As a parent, you want the best for your child. Whether in their academic life, personal life, or health, you want to do everything possible to help your child thrive in the world around them. This desire — to help your child blossom into a great person and give them the opportunities to achieve their goals — can make your child’s chronic illness one of the most challenging things for a parent to face.
You may feel sadness, guilt, or even anger when you receive the diagnosis and throughout your child’s life as they learn to live with illness. These feelings could be directed at yourself, a partner, your family’s history of illness, the world as a whole, or even sometimes at your child. These feelings — while unpleasant — are not uncommon, and they do not make you any less of a good parent on their own. But, unless you learn how to cope with them and accept and help your child manage their illness, you may be unable to provide the care and support your child needs as they make their way through life with their illness.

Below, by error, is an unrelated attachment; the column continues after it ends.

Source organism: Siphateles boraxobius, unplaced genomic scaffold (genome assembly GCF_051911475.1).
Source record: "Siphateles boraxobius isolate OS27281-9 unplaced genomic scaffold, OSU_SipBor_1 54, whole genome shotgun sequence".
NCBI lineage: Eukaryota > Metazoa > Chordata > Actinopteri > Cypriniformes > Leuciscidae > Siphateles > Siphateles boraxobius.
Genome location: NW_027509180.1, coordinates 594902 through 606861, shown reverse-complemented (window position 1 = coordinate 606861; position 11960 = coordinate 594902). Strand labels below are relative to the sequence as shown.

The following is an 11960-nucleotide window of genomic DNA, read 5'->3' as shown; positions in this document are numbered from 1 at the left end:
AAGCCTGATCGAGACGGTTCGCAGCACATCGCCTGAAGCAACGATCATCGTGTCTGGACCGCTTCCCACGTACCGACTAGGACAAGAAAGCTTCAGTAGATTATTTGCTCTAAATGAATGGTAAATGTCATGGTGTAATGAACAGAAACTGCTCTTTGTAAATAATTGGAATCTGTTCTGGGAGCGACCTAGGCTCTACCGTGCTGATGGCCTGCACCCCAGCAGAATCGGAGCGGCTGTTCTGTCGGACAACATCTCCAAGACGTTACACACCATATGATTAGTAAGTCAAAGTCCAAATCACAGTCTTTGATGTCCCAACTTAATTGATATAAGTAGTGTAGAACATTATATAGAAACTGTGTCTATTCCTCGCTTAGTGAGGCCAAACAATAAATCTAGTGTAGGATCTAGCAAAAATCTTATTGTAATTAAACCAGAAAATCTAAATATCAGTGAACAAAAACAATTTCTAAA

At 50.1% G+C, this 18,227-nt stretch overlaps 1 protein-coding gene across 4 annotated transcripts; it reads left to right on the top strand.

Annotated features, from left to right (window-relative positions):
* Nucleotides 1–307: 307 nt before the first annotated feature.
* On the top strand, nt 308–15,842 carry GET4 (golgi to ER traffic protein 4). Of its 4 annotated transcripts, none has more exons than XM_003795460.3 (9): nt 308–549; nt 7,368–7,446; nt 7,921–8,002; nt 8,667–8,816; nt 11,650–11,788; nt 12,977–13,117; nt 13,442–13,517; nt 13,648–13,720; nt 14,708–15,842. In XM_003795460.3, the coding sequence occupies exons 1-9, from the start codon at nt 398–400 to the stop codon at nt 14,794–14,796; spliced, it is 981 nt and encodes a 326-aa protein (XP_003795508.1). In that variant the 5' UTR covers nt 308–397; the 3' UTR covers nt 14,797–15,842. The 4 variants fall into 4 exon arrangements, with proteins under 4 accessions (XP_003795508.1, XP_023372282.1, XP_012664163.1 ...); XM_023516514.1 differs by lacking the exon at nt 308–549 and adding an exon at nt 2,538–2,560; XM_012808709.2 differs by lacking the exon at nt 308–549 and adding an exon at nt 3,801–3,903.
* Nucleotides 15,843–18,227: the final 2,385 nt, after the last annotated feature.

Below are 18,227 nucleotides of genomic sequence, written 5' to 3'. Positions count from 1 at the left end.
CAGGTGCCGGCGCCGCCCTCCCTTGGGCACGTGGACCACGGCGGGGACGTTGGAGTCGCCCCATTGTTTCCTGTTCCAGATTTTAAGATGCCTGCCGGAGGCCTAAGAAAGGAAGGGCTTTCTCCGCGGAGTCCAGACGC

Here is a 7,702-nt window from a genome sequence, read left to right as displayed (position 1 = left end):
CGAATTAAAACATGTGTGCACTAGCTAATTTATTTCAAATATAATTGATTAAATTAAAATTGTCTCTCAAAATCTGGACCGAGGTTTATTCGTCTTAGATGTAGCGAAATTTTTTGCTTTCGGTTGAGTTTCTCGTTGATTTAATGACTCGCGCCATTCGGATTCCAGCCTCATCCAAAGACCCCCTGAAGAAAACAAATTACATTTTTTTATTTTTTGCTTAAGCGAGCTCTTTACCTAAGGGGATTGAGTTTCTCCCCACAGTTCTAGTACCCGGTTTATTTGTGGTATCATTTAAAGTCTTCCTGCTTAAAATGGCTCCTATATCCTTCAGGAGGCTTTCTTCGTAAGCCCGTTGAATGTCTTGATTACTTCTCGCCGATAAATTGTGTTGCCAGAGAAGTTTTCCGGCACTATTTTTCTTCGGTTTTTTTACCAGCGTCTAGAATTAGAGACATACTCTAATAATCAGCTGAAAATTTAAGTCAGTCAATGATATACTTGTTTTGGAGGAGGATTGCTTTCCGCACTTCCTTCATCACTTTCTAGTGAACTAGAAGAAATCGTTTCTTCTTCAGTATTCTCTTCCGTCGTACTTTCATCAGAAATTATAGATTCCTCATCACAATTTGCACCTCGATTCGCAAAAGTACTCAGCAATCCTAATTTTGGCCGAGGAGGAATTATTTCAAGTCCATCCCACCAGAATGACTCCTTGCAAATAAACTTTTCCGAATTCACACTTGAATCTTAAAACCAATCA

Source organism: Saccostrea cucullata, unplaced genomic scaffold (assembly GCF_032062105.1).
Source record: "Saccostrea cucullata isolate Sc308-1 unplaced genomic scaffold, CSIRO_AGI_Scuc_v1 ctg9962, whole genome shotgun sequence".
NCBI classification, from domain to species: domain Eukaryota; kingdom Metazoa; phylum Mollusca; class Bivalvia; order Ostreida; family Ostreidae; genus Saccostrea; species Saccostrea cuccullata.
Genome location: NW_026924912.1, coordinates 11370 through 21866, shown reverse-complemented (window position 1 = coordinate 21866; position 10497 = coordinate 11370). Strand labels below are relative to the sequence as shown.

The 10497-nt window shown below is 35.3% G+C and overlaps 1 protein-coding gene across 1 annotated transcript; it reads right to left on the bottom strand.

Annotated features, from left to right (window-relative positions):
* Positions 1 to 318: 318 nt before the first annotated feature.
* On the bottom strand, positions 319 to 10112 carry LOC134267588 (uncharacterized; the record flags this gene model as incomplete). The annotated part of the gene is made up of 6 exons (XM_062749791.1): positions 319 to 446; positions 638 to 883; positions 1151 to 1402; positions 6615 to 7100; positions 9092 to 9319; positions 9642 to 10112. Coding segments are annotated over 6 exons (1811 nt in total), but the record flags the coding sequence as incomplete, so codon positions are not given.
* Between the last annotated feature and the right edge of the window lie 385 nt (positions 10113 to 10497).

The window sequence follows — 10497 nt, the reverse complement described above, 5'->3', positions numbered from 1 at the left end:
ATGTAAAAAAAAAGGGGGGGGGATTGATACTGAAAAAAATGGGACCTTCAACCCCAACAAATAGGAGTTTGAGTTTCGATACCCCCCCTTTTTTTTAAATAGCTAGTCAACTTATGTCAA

Luckily, there are many ways for you to provide this much-needed support — for both your child and yourself. Today, we’ll explore how you can cope with your child’s chronic illness by understanding how to best support your child and yourself as you both move forward from the diagnosis.
Supporting Your Child
The first thing many parents want to know when it comes to coping with their child’s chronic illness is what they can do to provide the best support they can for their child. While the exact manner of support will depend on your child and their chronic illness, in general, there are a few crucial ways you can provide this kind of support in their lives.
Like any other child, children with chronic illnesses need structure, routines, consistency, and, of course, love and support.